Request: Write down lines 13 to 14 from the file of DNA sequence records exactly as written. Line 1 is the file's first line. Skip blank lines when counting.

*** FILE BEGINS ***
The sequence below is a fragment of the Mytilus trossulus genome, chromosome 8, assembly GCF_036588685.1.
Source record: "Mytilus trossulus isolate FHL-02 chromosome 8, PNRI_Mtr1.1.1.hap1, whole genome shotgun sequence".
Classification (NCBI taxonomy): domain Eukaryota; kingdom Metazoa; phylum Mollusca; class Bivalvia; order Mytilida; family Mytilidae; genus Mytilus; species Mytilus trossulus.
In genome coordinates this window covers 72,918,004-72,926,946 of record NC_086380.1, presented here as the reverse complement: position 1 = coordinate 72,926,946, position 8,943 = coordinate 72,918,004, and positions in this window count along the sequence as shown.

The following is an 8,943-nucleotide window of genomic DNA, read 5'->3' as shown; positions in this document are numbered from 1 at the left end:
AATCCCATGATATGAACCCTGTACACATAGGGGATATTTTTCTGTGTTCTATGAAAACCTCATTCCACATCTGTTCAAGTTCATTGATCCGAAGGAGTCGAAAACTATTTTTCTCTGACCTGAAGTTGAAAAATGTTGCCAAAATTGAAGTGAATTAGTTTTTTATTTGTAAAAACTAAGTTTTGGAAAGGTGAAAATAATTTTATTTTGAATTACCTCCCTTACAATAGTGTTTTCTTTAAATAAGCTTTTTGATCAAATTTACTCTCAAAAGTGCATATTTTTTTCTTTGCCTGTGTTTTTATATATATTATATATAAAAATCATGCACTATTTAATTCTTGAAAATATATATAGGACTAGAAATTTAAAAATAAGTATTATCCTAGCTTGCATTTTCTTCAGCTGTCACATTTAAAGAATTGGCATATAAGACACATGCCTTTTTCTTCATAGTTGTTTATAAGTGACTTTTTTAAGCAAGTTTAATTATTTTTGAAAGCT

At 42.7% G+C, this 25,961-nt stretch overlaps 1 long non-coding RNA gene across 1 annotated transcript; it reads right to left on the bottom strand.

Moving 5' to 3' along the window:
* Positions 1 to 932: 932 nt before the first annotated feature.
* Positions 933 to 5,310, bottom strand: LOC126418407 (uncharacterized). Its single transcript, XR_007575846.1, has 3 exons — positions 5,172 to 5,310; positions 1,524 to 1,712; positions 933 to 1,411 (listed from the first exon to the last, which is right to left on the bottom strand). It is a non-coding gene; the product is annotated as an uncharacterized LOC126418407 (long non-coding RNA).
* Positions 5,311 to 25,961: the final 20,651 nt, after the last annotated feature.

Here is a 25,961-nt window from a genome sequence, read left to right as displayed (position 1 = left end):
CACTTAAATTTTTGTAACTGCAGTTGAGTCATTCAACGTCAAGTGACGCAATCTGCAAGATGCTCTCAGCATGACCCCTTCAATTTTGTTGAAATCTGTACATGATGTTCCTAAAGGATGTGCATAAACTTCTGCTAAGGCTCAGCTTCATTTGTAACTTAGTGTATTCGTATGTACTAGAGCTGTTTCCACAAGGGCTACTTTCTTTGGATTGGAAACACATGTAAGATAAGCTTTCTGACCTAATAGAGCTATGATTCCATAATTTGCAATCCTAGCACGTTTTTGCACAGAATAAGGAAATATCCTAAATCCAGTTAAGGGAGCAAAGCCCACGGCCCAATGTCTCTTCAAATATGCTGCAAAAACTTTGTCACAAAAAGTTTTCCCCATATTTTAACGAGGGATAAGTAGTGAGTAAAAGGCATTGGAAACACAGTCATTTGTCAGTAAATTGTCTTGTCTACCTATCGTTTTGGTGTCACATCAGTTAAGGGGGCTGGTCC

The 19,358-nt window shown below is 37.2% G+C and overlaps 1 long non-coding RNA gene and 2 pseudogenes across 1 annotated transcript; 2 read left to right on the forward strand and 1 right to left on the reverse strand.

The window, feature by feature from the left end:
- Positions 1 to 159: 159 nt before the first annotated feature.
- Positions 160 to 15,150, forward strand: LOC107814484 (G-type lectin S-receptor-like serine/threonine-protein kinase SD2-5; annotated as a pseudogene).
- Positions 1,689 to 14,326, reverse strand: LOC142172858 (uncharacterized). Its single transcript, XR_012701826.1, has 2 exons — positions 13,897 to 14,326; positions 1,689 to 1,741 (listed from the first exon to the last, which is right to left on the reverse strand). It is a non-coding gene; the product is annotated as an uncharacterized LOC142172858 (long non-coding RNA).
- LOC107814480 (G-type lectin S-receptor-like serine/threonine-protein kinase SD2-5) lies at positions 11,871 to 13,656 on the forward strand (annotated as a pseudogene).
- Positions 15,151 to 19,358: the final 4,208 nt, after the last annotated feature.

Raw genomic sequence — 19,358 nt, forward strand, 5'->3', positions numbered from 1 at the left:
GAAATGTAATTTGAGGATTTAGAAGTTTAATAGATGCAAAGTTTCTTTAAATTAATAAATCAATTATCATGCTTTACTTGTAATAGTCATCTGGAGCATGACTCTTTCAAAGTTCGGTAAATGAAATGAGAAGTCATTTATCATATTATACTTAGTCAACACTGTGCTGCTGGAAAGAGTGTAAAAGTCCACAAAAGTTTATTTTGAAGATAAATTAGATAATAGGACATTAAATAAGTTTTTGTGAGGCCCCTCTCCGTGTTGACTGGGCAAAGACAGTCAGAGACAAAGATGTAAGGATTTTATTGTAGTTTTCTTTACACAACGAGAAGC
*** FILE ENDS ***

CACTTAAATTTTTGTAACTGCAGTTGAGTCATTCAACGTCAAGTGACGCAATCTGCAAGATGCTCTCAGCATGACCCCTTCAATTTTGTTGAAATCTGTACATGATGTTCCTAAAGGATGTGCATAAACTTCTGCTAAGGCTCAGCTTCATTTGTAACTTAGTGTATTCGTATGTACTAGAGCTGTTTCCACAAGGGCTACTTTCTTTGGATTGGAAACACATGTAAGATAAGCTTTCTGACCTAATAGAGCTATGATTCCATAATTTGCAATCCTAGCACGTTTTTGCACAGAATAAGGAAATATCCTAAATCCAGTTAAGGGAGCAAAGCCCACGGCCCAATGTCTCTTCAAATATGCTGCAAAAACTTTGTCACAAAAAGTTTTCCCCATATTTTAACGAGGGATAAGTAGTGAGTAAAAGGCATTGGAAACACAGTCATTTGTCAGTAAATTGTCTTGTCTACCTATCGTTTTGGTGTCACATCAGTTAAGGGGGCTGGTCC

The 19,358-nt window shown below is 37.2% G+C and overlaps 1 long non-coding RNA gene and 2 pseudogenes across 1 annotated transcript; 2 read left to right on the forward strand and 1 right to left on the reverse strand.